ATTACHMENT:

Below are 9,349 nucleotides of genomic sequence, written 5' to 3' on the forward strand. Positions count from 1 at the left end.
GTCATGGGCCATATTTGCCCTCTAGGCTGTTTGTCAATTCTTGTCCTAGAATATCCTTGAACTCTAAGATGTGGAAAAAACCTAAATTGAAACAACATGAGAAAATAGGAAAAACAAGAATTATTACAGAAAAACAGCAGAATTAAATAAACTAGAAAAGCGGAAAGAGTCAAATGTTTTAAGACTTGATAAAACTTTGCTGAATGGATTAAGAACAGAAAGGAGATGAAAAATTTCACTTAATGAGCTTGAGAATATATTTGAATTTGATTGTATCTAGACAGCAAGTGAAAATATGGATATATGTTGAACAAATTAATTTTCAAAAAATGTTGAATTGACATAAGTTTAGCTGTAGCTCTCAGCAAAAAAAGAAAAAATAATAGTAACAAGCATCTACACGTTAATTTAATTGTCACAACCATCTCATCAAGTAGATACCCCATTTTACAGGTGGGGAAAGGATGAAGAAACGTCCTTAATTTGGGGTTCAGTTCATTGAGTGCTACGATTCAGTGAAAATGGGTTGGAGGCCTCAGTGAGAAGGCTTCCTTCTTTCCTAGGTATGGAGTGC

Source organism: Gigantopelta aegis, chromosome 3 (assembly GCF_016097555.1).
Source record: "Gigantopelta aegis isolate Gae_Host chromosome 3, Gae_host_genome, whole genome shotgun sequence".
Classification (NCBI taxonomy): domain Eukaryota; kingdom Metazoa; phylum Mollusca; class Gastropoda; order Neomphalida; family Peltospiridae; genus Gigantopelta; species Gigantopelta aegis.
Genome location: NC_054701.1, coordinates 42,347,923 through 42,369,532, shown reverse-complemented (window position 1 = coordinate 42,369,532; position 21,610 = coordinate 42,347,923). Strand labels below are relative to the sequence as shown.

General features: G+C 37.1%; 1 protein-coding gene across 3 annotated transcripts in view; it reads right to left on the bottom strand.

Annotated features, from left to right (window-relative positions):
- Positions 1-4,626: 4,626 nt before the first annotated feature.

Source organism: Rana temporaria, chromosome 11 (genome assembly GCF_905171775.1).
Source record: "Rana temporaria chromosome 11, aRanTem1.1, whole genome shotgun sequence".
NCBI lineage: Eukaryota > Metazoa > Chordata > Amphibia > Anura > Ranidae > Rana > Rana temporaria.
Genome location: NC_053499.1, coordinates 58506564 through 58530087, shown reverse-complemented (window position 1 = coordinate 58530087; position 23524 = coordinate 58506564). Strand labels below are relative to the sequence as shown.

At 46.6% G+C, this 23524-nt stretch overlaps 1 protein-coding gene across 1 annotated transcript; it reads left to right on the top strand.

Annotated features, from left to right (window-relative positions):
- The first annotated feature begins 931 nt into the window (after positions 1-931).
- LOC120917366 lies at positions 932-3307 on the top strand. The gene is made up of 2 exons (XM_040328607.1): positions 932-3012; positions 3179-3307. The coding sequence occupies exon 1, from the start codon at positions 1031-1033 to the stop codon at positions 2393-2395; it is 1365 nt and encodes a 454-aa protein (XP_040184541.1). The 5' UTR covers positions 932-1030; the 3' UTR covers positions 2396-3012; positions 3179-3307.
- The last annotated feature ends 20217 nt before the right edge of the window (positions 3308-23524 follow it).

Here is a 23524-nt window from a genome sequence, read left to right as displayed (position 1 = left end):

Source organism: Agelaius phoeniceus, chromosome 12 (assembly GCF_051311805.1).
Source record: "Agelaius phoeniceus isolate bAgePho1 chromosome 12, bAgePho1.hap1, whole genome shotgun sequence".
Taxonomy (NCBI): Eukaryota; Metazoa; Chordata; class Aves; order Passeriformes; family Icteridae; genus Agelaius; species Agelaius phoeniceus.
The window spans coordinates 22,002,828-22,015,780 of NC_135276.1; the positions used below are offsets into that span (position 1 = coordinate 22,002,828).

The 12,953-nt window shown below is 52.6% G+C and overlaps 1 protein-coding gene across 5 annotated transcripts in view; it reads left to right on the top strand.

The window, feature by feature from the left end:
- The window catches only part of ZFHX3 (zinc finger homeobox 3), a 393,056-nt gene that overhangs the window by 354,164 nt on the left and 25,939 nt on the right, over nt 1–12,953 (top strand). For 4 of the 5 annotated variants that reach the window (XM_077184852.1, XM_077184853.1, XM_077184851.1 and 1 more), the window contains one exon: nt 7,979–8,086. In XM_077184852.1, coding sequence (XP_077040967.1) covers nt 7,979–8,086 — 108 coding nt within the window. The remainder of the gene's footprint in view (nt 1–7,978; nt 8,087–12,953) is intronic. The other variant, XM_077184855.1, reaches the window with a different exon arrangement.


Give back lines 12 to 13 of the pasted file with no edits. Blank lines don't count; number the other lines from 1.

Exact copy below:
NCBI lineage: Eukaryota > Metazoa > Chordata > Amphibia > Anura > Ranidae > Rana > Rana temporaria.
Genome location: NC_053499.1, coordinates 58506564 through 58530087, shown reverse-complemented (window position 1 = coordinate 58530087; position 23524 = coordinate 58506564). Strand labels below are relative to the sequence as shown.